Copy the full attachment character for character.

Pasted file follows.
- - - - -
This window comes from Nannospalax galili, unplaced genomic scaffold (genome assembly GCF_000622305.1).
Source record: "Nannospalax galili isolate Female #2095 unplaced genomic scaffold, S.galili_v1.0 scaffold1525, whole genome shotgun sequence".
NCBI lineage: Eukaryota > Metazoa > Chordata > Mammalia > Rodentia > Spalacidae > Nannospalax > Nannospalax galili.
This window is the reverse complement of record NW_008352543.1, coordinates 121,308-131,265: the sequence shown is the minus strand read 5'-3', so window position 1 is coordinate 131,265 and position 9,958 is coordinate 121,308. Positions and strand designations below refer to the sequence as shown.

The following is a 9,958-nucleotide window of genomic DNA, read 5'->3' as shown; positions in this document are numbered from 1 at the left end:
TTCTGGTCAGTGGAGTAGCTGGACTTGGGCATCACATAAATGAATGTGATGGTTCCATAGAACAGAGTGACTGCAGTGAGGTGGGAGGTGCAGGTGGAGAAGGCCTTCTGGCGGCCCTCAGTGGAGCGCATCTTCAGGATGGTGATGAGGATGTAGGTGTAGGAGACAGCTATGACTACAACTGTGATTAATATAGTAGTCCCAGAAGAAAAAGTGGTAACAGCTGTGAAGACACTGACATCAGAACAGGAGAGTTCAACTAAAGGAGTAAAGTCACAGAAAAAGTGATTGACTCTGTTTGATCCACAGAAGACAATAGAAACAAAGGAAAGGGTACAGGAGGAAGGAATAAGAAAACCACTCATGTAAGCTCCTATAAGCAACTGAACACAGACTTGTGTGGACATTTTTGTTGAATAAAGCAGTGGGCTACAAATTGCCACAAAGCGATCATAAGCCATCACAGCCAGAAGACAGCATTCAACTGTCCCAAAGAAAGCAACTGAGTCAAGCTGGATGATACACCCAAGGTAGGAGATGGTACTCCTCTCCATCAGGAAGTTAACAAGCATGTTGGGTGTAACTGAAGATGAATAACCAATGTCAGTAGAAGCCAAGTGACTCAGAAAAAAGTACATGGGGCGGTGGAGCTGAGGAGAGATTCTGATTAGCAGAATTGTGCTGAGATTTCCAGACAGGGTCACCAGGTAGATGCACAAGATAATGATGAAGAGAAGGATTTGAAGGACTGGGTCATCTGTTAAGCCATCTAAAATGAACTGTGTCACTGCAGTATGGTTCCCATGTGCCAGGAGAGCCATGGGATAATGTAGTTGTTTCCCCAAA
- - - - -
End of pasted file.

This window comes from Nannospalax galili, unplaced genomic scaffold (genome assembly GCF_000622305.1).
Source record: "Nannospalax galili isolate Female #2095 unplaced genomic scaffold, S.galili_v1.0 scaffold1525, whole genome shotgun sequence".
NCBI lineage: Eukaryota > Metazoa > Chordata > Mammalia > Rodentia > Spalacidae > Nannospalax > Nannospalax galili.
This window is the reverse complement of record NW_008352543.1, coordinates 121,308-131,265: the sequence shown is the minus strand read 5'-3', so window position 1 is coordinate 131,265 and position 9,958 is coordinate 121,308. Positions and strand designations below refer to the sequence as shown.

The following is a 9,958-nucleotide window of genomic DNA, read 5'->3' as shown; positions in this document are numbered from 1 at the left end:
TTCTGGTCAGTGGAGTAGCTGGACTTGGGCATCACATAAATGAATGTGATGGTTCCATAGAACAGAGTGACTGCAGTGAGGTGGGAGGTGCAGGTGGAGAAGGCCTTCTGGCGGCCCTCAGTGGAGCGCATCTTCAGGATGGTGATGAGGATGTAGGTGTAGGAGACAGCTATGACTACAACTGTGATTAATATAGTAGTCCCAGAAGAAAAAGTGGTAACAGCTGTGAAGACACTGACATCAGAACAGGAGAGTTCAACTAAAGGAGTAAAGTCACAGAAAAAGTGATTGACTCTGTTTGATCCACAGAAGACAATAGAAACAAAGGAAAGGGTACAGGAGGAAGGAATAAGAAAACCACTCATGTAAGCTCCTATAAGCAACTGAACACAGACTTGTGTGGACATTTTTGTTGAATAAAGCAGTGGGCTACAAATTGCCACAAAGCGATCATAAGCCATCACAGCCAGAAGACAGCATTCAACTGTCCCAAAGAAAGCAACTGAGTCAAGCTGGATGATACACCCAAGGTAGGAGATGGTACTCCTCTCCATCAGGAAGTTAACAAGCATGTTGGGTGTAACTGAAGATGAATAACCAATGTCAGTAGAAGCCAAGTGACTCAGAAAAAAGTACATGGGGCGGTGGAGCTGAGGAGAGATTCTGATTAGCAGAATTGTGCTGAGATTTCCAGACAGGGTCACCAGGTAGATGCACAAGATAATGATGAAGAGAAGGATTTGAAGGACTGGGTCATCTGTTAAGCCATCTAAAATGAACTGTGTCACTGCAGTATGGTTCCCATGTGCCAGGAGAGCCATGGGATAATGTAGTTGTTTCCCCAAA